Photo by Kat Sorensen/For the Clarion                                 Bear Lake. Seward, Alaska.

Photo by Kat Sorensen/For the Clarion Bear Lake. Seward, Alaska.

Tangled Up in Blue: A Bear Lake Loop

All summer long, you can find rowers, kayakers and more on Bear Lake just outside of Seward. Somewhere hidden on the west side, there’s a rope swing that Sewardites will spend the day trying to figure out how to get to.

“Do you think we can paddle our eight-person raft that far?”

If it’s too windy to be on the lake, runners and mountain bikers are traversing the rolling trail along the lake’s shores.

The 2-mile long lake is a peaceful escape, with children jumping off the small docks on hot, hazy days.

The lake is a different scene these winter days, a frozen field has replaced the still, placid waters or, to my chagrin, the windswept snow has replaced blustery white caps.

This Sunday afternoon, I packed up my car and drove to Bear Lake. My friend and I walked down from the shore onto the lake, stepped into a pair of skate skis and took off.

I always go clockwise on the lake, toward the west side. Always.

Last winter, I took a couple of dozens of trips around. I remember one day, it felt like the wind was at my back the whole time and I flew around. Another time, what was a planned single lap with Collin turned into two, then three, then four and by the time we were back at our cars he had decided to sign up for the Tour of Anchorage. A week or two after the race, we skied around while I lamented my loss to him, by 36 seconds.

This winter, warmer temperatures set me off to a belated start but I’m on the same trajectory, joined by friends as I circle around or going solo, working to close a 36-second gap.

This Sunday was a windy one, and as Patrick and I pushed into the headwinds I thought about the pocket of reprieve that I always find about half a mile from the start. The trees and the lake meet in such a way that there is a short stretch of pure bliss, no matter how many knots are blowing you back.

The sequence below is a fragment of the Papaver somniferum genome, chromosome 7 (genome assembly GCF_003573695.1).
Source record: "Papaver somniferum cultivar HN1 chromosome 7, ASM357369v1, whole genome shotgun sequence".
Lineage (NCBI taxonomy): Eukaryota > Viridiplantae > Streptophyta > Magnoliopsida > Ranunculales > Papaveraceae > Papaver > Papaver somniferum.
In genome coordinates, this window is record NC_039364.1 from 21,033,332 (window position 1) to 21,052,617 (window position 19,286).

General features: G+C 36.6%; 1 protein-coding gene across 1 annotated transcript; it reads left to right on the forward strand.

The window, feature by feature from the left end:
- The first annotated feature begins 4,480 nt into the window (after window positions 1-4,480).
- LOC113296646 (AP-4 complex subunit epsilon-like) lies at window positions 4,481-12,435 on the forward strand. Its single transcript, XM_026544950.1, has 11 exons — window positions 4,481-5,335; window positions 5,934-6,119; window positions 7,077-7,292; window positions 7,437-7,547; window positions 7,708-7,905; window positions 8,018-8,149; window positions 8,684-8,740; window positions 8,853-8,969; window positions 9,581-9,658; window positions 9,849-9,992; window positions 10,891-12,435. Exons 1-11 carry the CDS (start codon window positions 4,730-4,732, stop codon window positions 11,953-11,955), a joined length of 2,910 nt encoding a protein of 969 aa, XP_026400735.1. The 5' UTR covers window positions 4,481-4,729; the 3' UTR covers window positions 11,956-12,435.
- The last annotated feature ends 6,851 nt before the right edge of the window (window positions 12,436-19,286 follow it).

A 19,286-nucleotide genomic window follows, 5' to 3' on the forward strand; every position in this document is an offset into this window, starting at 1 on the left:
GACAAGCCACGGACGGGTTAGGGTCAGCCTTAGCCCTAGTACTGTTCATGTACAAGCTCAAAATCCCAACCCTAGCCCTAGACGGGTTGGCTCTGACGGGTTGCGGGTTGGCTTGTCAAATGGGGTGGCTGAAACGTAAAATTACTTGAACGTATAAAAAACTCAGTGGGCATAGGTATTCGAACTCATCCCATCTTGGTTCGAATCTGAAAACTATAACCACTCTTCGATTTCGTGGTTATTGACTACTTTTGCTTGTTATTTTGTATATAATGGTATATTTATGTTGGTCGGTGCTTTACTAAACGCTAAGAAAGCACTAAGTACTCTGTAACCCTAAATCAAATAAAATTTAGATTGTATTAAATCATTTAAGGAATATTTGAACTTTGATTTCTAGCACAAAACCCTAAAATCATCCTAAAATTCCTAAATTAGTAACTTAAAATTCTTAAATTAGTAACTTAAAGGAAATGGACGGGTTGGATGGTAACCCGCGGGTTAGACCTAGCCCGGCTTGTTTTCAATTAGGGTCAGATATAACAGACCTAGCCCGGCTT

A little farther along the lake’s edge, you can see two sets of tracks leaving the groom and venturing out onto the lake from when Hallie and I took advantage of some golden hour light and had a bit of a photo shoot.

At the halfway mark, I hit my stride. A luxuriously long stretch of skiing is often coupled with that coveted wind at my back and I’m flying, flying down past the bridge that Maya and I trod over on summer days and through to a small island that marks the end of the stretch where the groomed trail gets rustic while trying to squeeze skiers over the small bit of ice between the shore and the island. It’s a scenic end to a fun stretch of skiing.

The last bit of the lake, which brings you back to where you started, is constantly changing. I ski past homes and Christmas trees. This year, I’ve been seeing more and more people getting onto the ice. On a Sunday afternoon, the parking lot was full and from the tail end of my loop, I could see a half dozen other groups starting trips around of their own.

The best sight, though, is when I see the groomer starting up and I know that another lap is in order.


By Kat Sorensen

For the Clarion


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